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Ilya

Posted on • Originally published at dev.to

# Tic-tac-toe in Python

Today we are faced with the task of writing a game of tic-tac-toe on python. Recall that tic-tac-toe is a logical game for two players on a 3x3 square field.

To begin with, we will set the field. Our field will be a one-dimensional list with numbers from 1 to 9. To create it, we will use the range() function

`board = range(1,10)`

Now let's write a function that will output our field in the usual format

```def draw_board(board): print "-------------" for i in range(3): print "|", board[0+i*3], "|", board[1+i*3], "|", board[2+i*3], "|" print "-------------"```

It's time to allow users to enter data into our game. Writing the take_input function

```ef take_input(player_token): valid = False while not valid: player_answer = raw_input("Where do we put " + player_token+"? ") try: player_answer = int(player_answer) except: print "Incorrect input. Are you sure you entered a number?" continue if player_answer >= 1 and player_answer <= 9: if (str(board[player_answer-1]) not in "XO"): board[player_answer-1] = player_token valid = True else: print "This cell is already occupied" else: print "Incorrect input. Enter a number from 1 to 9 to be like."```

As you can see, the take_input function takes the player_token parameter - a cross or a toe, depending on whose turn it is now. We need to limit the user's choice to numbers from 1 to 9. To do this, we use the try/except and if/else constructs to make sure that the selected cell is not occupied. Note that the take_input function does not return any value, but only modifies the existing board list.

It remains to write a function for checking the playing field. Let's call this function check_win.

```def check_win(board): win_coord = ((0,1,2),(3,4,5),(6,7,8),(0,3,6),(1,4,7),(2,5,8),(0,4,8),(2,4,6)) for each in win_coord: if board[each[0]] == board[each[1]] == board[each[2]]: return board[each[0]] return False```

Checking the results of the tic-tac-toe game is a fairly common programming task. As often happens, the same task in programming can be solved in several ways. In this case, we simply created a tuple with the winning coordinates and ran a for loop through it. If the symbols in all three specified cells are equal, we return the winning symbol, otherwise, we return the value False. At the same time, it is important to remember that not an empty string (our winning symbol) when converting it to a logical type, it will return True (we will need this in the future).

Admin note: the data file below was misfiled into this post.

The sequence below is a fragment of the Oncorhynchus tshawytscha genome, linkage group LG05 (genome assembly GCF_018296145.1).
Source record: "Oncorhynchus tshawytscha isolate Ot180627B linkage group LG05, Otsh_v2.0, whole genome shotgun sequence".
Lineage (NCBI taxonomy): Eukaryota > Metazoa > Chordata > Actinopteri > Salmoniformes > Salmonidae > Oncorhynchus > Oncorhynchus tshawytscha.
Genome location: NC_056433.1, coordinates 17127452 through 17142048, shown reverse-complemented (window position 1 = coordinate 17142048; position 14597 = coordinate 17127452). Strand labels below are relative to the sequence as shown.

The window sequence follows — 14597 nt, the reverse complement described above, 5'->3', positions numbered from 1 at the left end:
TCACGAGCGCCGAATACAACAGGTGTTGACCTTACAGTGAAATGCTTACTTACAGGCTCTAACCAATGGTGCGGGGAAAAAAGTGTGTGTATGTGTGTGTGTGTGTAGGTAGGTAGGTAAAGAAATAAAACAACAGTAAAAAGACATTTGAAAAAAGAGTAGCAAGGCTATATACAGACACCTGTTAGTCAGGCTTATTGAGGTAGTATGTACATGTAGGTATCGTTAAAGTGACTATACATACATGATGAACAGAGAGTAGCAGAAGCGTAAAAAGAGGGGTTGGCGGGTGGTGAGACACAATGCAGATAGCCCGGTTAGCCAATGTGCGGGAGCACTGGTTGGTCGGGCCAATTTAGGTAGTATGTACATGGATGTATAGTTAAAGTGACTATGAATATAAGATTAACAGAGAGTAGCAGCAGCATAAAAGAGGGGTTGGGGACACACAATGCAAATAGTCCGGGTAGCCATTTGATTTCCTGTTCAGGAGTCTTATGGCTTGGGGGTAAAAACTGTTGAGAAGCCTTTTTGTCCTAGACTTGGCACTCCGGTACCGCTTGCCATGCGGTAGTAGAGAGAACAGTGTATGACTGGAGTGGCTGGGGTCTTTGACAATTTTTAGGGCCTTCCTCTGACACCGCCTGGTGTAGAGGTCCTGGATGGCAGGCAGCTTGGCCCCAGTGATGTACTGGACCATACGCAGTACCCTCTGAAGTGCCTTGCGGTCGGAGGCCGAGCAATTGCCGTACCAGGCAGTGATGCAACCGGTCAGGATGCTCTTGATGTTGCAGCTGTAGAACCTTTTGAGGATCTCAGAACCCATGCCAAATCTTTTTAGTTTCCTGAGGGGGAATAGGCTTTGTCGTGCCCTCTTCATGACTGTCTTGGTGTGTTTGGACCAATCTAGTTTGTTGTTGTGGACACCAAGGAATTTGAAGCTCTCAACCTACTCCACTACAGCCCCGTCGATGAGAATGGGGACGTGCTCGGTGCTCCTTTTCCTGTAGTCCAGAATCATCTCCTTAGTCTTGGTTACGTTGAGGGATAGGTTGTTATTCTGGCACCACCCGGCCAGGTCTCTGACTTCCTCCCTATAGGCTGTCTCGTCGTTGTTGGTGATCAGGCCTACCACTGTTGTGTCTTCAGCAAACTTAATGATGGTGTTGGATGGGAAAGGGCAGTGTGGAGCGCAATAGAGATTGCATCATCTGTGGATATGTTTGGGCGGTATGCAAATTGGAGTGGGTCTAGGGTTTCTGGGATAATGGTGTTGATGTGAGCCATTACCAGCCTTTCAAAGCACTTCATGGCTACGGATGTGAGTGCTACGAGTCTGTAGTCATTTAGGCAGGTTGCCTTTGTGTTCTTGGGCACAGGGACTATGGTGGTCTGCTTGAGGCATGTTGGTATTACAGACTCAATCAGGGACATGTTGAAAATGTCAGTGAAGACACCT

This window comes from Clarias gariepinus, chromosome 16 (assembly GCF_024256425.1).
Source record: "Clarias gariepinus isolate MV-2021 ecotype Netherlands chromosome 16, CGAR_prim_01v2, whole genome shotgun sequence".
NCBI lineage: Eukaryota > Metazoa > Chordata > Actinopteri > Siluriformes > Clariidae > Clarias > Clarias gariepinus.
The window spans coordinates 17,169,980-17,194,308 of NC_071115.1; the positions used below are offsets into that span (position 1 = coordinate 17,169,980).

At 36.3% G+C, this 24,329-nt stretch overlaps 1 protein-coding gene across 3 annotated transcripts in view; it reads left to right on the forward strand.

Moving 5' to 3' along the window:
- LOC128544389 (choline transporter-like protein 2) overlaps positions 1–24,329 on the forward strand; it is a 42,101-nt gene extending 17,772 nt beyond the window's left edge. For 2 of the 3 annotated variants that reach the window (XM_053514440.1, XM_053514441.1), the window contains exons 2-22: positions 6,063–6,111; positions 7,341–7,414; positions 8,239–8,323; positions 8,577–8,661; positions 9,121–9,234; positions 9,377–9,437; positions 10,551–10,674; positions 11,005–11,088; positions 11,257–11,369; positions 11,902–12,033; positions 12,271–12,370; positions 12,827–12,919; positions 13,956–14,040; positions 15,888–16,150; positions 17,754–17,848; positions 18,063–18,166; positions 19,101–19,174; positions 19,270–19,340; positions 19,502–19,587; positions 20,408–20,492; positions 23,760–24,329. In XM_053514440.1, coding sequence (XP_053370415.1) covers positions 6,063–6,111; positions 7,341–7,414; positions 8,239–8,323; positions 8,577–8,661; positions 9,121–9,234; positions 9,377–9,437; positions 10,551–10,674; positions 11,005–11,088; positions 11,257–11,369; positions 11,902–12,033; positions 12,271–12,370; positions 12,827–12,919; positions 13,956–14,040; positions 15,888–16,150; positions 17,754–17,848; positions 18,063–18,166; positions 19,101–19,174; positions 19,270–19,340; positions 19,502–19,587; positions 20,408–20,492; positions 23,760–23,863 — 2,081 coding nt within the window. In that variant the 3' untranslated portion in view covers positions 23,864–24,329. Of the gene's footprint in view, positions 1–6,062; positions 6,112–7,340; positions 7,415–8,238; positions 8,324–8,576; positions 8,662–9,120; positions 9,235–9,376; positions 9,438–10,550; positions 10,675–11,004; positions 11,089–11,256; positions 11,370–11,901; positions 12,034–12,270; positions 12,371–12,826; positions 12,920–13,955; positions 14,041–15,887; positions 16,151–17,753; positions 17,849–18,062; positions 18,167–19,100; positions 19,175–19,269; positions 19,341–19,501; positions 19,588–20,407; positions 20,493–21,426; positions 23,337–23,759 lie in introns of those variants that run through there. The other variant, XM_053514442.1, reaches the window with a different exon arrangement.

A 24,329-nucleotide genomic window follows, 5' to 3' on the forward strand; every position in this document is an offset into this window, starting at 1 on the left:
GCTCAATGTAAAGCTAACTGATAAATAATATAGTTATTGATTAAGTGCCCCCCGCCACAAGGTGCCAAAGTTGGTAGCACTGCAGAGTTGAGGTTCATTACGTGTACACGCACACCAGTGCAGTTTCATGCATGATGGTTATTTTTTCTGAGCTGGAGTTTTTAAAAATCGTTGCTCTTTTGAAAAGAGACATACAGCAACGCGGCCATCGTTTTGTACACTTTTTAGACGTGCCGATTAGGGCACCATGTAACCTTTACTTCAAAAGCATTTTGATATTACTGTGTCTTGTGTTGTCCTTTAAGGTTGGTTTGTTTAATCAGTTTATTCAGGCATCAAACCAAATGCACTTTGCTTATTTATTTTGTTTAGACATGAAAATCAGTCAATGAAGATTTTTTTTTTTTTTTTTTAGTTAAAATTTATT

It remains to create the main function, in which we will put together all the described functions.

```def main(board): counter = 0 win = False while not win: draw_board(board) if counter % 2 == 0: take_input("X") else: take_input("O") counter += 1 if counter > 4: tmp = check_win(board) if tmp: print tmp, "won!" win = True break if counter == 9: print "drawn game!" break draw_board(board)def main(board): counter = 0 win = False while not win: draw_board(board) if counter % 2 == 0: take_input("X") else: take_input("O") counter += 1 if counter > 4: tmp = check_win(board) if tmp: print tmp, "won!" win = True break if counter == 9: print "drawn game!" break draw_board(board)```

The operation of the main function is extremely clear, except that lines 45 and 46 may cause misunderstanding. We are waiting for the counter variable to become greater than 4 to avoid a deliberately unnecessary call to the check_win function (no one can win for sure until the fifth movie). The tmp variable was created again in order not to call the check_in function once again, we just "remember" its value and, if necessary, use it on line 48. The benefits of this approach are not so noticeable when working with small amounts of data, but in general, such savings in processor time are good practice.

Now we can safely play by running the main(board)

Have a good game!